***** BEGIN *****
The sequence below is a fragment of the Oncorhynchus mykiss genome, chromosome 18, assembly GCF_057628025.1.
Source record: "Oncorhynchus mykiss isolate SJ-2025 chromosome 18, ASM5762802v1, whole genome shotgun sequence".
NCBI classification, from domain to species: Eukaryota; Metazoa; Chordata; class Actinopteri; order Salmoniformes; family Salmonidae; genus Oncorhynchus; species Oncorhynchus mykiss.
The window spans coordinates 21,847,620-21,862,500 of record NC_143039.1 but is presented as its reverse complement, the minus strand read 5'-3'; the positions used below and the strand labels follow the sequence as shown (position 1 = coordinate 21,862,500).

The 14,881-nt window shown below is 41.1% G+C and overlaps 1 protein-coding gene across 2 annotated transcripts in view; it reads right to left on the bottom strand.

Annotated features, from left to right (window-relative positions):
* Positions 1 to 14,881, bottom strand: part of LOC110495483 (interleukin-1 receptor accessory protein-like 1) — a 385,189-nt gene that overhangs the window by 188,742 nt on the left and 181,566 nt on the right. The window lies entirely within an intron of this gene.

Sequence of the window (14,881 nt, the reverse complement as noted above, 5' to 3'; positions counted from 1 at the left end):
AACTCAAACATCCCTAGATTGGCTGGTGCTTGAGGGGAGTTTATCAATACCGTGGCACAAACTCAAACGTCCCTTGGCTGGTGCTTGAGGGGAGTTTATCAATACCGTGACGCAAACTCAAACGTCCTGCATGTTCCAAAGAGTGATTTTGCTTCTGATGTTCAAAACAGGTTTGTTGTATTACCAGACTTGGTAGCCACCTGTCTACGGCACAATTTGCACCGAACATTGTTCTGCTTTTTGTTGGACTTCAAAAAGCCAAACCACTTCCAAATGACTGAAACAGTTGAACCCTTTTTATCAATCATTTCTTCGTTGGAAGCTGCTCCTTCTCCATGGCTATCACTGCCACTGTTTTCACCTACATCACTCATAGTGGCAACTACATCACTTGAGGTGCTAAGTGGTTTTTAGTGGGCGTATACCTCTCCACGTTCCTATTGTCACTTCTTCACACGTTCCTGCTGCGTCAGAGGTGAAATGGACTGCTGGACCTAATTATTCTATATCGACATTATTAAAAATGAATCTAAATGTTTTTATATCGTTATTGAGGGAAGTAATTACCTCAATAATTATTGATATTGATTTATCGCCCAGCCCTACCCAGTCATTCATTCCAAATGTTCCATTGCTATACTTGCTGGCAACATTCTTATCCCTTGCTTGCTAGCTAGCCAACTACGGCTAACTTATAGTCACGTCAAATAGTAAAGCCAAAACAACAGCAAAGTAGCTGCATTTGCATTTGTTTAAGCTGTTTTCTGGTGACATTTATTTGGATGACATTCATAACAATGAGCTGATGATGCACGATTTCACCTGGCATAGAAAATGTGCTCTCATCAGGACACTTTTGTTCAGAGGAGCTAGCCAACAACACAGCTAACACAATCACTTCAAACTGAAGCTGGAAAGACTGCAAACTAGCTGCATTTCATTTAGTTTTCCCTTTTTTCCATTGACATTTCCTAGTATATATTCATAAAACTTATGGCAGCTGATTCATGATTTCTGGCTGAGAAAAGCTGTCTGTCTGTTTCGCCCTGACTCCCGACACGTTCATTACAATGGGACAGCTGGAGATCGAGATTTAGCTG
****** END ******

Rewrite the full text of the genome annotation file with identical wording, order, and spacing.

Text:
The sequence below is a fragment of the Oncorhynchus mykiss genome, chromosome 18, assembly GCF_057628025.1.
Source record: "Oncorhynchus mykiss isolate SJ-2025 chromosome 18, ASM5762802v1, whole genome shotgun sequence".
NCBI classification, from domain to species: Eukaryota; Metazoa; Chordata; class Actinopteri; order Salmoniformes; family Salmonidae; genus Oncorhynchus; species Oncorhynchus mykiss.
The window spans coordinates 21,847,620-21,862,500 of record NC_143039.1 but is presented as its reverse complement, the minus strand read 5'-3'; the positions used below and the strand labels follow the sequence as shown (position 1 = coordinate 21,862,500).

The 14,881-nt window shown below is 41.1% G+C and overlaps 1 protein-coding gene across 2 annotated transcripts in view; it reads right to left on the bottom strand.

Annotated features, from left to right (window-relative positions):
* Positions 1 to 14,881, bottom strand: part of LOC110495483 (interleukin-1 receptor accessory protein-like 1) — a 385,189-nt gene that overhangs the window by 188,742 nt on the left and 181,566 nt on the right. The window lies entirely within an intron of this gene.

Sequence of the window (14,881 nt, the reverse complement as noted above, 5' to 3'; positions counted from 1 at the left end):
AACTCAAACATCCCTAGATTGGCTGGTGCTTGAGGGGAGTTTATCAATACCGTGGCACAAACTCAAACGTCCCTTGGCTGGTGCTTGAGGGGAGTTTATCAATACCGTGACGCAAACTCAAACGTCCTGCATGTTCCAAAGAGTGATTTTGCTTCTGATGTTCAAAACAGGTTTGTTGTATTACCAGACTTGGTAGCCACCTGTCTACGGCACAATTTGCACCGAACATTGTTCTGCTTTTTGTTGGACTTCAAAAAGCCAAACCACTTCCAAATGACTGAAACAGTTGAACCCTTTTTATCAATCATTTCTTCGTTGGAAGCTGCTCCTTCTCCATGGCTATCACTGCCACTGTTTTCACCTACATCACTCATAGTGGCAACTACATCACTTGAGGTGCTAAGTGGTTTTTAGTGGGCGTATACCTCTCCACGTTCCTATTGTCACTTCTTCACACGTTCCTGCTGCGTCAGAGGTGAAATGGACTGCTGGACCTAATTATTCTATATCGACATTATTAAAAATGAATCTAAATGTTTTTATATCGTTATTGAGGGAAGTAATTACCTCAATAATTATTGATATTGATTTATCGCCCAGCCCTACCCAGTCATTCATTCCAAATGTTCCATTGCTATACTTGCTGGCAACATTCTTATCCCTTGCTTGCTAGCTAGCCAACTACGGCTAACTTATAGTCACGTCAAATAGTAAAGCCAAAACAACAGCAAAGTAGCTGCATTTGCATTTGTTTAAGCTGTTTTCTGGTGACATTTATTTGGATGACATTCATAACAATGAGCTGATGATGCACGATTTCACCTGGCATAGAAAATGTGCTCTCATCAGGACACTTTTGTTCAGAGGAGCTAGCCAACAACACAGCTAACACAATCACTTCAAACTGAAGCTGGAAAGACTGCAAACTAGCTGCATTTCATTTAGTTTTCCCTTTTTTCCATTGACATTTCCTAGTATATATTCATAAAACTTATGGCAGCTGATTCATGATTTCTGGCTGAGAAAAGCTGTCTGTCTGTTTCGCCCTGACTCCCGACACGTTCATTACAATGGGACAGCTGGAGATCGAGATTTAGCTG